To achieve Mideast peace, Obama must make a bold Mideast trip
More than three decades ago, Israeli statesman Moshe Dayan, speaking about an Egyptian town that controlled Israel's only outlet to the Red Sea, declared that he would rather have Sharm el-Sheikh without peace than peace without Sharm el-Sheikh. Had his views prevailed, Israel and Egypt would still be in a state of war. Today, Prime Minister Binyamin Netanyahu, with his pronouncements about the eternal and undivided capital of Israel, is conveying an updated version of Dayan's credo -- that he would rather have all of Jerusalem without peace than peace without all of Jerusalem.
This is unfortunate, because a comprehensive peace agreement is in the interest of all parties. It is in the U.S. national interest because the occupation of the West Bank and the enforced isolation of the Gaza Strip increases Muslim resentment toward the United States, making it harder for the Obama administration to pursue its diplomatic and military objectives in the region. Peace is in the interest of Israel; its own defense minister, Ehud Barak, recently said that the absence of a two-state solution is the greatest threat to Israel's future, greater even than an Iranian bomb. And an agreement is in the interest of the Palestinians, who deserve to live in peace and with the dignity of statehood.
However, a routine unveiling of a U.S. peace proposal, as is reportedly under consideration, will not suffice. Only a bold and dramatic gesture in a historically significant setting can generate the political and psychological momentum needed for a major breakthrough. Anwar Sadat's courageous journey to Jerusalem three decades ago accomplished just that, paving the way for the Camp David accords between Israel and Egypt.
Similarly, President Obama should travel to the Knesset in Jerusalem and the Palestinian Legislative Council in Ramallah to call upon both sides to negotiate a final status agreement based on a specific framework for peace. He should do so in the company of Arab leaders and members of the Quartet, the diplomatic grouping of the United States, Russia, the European Union and the United Nations that is involved in the peace process. A subsequent speech by Obama in Jerusalem's Old City, addressed to all the people in the region and evocative of his Cairo speech to the Muslim world in June 2009, could be the culminating event in this journey for peace.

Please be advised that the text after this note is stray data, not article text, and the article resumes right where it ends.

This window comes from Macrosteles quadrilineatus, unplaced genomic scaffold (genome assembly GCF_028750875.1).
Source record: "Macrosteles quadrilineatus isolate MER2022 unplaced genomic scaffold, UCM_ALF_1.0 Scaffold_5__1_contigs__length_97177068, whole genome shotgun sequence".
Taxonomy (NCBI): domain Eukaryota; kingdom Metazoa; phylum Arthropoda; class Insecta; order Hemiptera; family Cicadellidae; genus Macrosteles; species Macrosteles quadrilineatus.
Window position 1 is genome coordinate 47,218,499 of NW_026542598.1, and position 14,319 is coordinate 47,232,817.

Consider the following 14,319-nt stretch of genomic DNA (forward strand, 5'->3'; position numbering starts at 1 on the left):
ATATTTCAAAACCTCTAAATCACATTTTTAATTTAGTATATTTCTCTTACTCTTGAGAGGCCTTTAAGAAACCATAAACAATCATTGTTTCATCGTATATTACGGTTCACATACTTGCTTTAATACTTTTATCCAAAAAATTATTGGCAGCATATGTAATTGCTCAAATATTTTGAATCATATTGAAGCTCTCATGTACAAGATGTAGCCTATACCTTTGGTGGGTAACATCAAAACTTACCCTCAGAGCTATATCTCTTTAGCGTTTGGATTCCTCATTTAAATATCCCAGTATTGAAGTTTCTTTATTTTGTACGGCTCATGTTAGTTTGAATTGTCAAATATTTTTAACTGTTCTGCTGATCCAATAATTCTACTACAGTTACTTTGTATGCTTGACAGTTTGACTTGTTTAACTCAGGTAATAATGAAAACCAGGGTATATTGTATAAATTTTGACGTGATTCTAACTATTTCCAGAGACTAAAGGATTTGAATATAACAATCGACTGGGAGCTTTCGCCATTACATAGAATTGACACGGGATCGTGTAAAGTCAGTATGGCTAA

Such an effort would play to Obama's strengths: He personalizes politics and seeks to exploit rhetoric and dramatic settings to shatter impasses, project a compelling vision of the future and infuse confidence in his audience.
The basic outlines of a durable and comprehensive peace plan that Obama could propose are known to all:
First, a solution to the refugee problem involving compensation and resettlement in the Palestinian state but not in Israel. This is a bitter pill for the Palestinians, but Israel cannot be expected to commit political suicide for the sake of peace.
Second, genuine sharing of Jerusalem as the capital of each state, and some international arrangement for the Old City. This is a bitter pill for the Israelis, for it means accepting that the Arab neighborhoods of East Jerusalem will become the capital of Palestine.
Third, a territorial settlement based on the 1967 borders, with mutual and equal adjustments to allow the incorporation of the largest West Bank settlements into Israel.
And fourth, a demilitarized Palestinian state with U.S. or NATO troops along the Jordan River to provide Israel greater security.
Most of these parameters have been endorsed in the Arab peace plan of 2002 and by the Quartet. And the essential elements have also been embraced by Barak and another former Israeli prime minister, Ehud Olmert.
For the Israelis, who are skeptical about the willingness of the Palestinians and Arabs to make peace with them, such a bold initiative by Obama would provide a dramatic demonstration of the prospects for real peace, making it easier for Israel's political leadership to make the necessary compromises.